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International Schools: Europe

International Education: an industry, an ideal, an individual choice

The business of international education

The origin of international education was largely pragmatic. With the post-war growth of an expatriate workforce, the need arose for English-medium schools in cities around the world.

Today, the business of international education is booming. With increasing numbers of globally mobile families, there are currently over 1000 international schools worldwide, with numbers continuing to rise by about 6 percent a year. Make no mistake, international education is a growth industry with a global annual revenue of over 4 billion US dollars.

Balancing idealism and pragmatism

Business is booming, and that means international schools increasingly have to be business-like. That is to say, whilst the majority of international schools are non-profit organizations, governed by volunteer Boards, they still have to balance their books. Costs are often high and schools rely on tuition fees, rarely receiving subsidies from host country governments.

Increasing numbers of schools in many cities also means greater competition for students. Marketing plans and sales forecasts are therefore as commonplace in schools as in any other company. There is also competition to recruit top quality staff, from an increasingly savvy ‘pool' of teachers, used to shopping around for the most attractive locations and/or compensation and benefits packages.

At the same time, however, the business of international education is not centrally about making the books balance. International schools have, from the outset, been dedicated to the challenge of developing educated, ethical, empathetic individuals, capable of ‘making a difference' in future society. Many of us who have been involved in international education over the years, are deeply committed to the ideal that education does make a difference. In short, we believe that the experience we offer and the service we provide to globally mobile families can literally make a better future for our children.

Choosing the right school

The practical experience of being an expatriate family can often be daunting, particularly if this is a first international assignment. Despite the lure of a new lifestyle, settling into a new location is always stressful.

Choosing the right school for your child, on top of everything else, is one of the most important decisions you will make as parents. But what should you look for in a school?

Here are a few questions that might guide the decision-making process as your review school materials or, better yet, visit the school:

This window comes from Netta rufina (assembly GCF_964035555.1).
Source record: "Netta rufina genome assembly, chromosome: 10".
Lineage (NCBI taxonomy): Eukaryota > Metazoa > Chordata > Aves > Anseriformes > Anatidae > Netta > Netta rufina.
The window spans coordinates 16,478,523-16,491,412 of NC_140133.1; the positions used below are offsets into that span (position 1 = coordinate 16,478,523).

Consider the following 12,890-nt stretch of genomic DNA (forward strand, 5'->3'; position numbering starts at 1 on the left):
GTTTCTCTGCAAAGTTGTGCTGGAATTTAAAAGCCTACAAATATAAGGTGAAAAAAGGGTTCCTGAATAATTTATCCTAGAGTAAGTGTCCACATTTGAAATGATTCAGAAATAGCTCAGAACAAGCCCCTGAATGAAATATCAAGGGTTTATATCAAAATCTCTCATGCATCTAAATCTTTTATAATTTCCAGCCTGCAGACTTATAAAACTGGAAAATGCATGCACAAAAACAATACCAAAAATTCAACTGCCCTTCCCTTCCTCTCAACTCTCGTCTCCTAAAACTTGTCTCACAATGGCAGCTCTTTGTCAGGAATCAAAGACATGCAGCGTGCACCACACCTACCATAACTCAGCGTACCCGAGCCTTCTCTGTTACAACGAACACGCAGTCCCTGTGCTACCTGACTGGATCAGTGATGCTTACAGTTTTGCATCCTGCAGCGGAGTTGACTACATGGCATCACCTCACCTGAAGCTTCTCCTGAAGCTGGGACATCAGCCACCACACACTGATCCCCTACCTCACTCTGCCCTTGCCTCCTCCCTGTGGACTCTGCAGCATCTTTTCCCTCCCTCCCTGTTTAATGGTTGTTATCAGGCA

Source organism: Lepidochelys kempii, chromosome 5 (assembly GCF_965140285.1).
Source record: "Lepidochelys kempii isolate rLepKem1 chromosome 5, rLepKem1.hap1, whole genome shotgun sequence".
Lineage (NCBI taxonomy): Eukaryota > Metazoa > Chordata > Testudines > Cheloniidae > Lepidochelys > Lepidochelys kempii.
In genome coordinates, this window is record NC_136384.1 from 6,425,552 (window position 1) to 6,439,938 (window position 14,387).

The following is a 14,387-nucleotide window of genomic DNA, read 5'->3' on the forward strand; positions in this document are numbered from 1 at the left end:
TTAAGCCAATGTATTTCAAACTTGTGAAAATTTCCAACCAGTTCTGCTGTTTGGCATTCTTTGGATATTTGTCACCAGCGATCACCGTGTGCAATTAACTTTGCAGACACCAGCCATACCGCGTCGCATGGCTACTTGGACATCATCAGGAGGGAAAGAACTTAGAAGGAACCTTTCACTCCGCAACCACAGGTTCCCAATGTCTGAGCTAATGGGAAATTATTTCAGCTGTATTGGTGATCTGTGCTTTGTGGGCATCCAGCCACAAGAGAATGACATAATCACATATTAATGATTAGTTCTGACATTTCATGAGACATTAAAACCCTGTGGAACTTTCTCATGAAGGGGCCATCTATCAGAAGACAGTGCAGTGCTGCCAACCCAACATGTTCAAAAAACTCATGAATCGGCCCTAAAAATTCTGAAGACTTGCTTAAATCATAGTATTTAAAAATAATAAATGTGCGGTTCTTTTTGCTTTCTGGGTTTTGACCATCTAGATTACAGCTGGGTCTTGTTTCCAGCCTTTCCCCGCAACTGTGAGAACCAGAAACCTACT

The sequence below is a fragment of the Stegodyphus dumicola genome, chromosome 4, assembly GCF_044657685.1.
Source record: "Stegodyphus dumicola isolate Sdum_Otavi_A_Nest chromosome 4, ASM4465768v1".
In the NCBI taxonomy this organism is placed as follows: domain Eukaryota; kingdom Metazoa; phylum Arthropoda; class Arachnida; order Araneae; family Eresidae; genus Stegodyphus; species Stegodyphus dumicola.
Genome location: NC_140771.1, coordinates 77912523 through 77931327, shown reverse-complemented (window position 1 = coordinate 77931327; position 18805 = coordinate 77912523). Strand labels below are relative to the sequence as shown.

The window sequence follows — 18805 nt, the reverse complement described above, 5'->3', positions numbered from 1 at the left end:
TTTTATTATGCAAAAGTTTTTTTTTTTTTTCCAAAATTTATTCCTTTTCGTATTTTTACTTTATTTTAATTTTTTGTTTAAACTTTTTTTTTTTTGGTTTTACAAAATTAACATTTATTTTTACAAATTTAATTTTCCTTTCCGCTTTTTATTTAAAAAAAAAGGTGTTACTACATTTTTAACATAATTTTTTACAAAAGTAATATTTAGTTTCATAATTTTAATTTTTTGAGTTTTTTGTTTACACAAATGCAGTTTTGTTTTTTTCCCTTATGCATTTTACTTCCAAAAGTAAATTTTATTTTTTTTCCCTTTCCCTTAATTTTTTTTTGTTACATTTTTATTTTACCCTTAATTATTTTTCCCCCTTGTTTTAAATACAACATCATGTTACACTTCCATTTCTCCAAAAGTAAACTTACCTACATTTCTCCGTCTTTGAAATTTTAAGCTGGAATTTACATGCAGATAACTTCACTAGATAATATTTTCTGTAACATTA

Your child

  • Does the school have planned activities to assist your child in a positive start to school?
  • Do the students seem happy at school?
  • How big are the classes?
  • What services are available for individual student counselling and university placement?
  • How often will you receive information concerning your child's progress?
  • If you child has 'special learning needs', how will the school meet these?
  • What programmes are in place for drug and alcohol prevention?

The curriculum

  • Is the approach child-centered and challenging enough to develop each child's strengths and love of learning?
  • Are the course offerings sufficiently extensive to meet your child's needs?
  • How many co-curricular activities (arts, sports, clubs, community service) are offered?
  • What types of standardized tests are offered, and how do the students perform?
  • In the last year, what universities accepted the school's graduates?

The teachers

  • What are the expectations for staff about students of high ability, special needs, ESL, other areas?
  • Are all the teachers certified?
  • Does the school support professional development, so teachers learn and apply 'best practices'?
  • What percentage of teachers has earned advanced degrees?
  • During your visit, are the teachers available and friendly?

The school

  • Is the school accredited?
  • How many years has the school existed?
  • Are all facilities such as libraries and IT state-of-the-art and well maintained?
  • How long will it take for your child to get to school?
  • What security precautions is the school taking?
  • Were all questions answered in a straight-forward manner with documentation readily offered for claims?

Your involvement

  • Does the school have a strong sense of community in which you and your family can play an active and happy role?
  • To what extent can you be a partner in your child's learning?
  • Does the school offer opportunities for parent education?
  • Are there opportunities for you to contribute to the school by sharing your own skills and knowledge?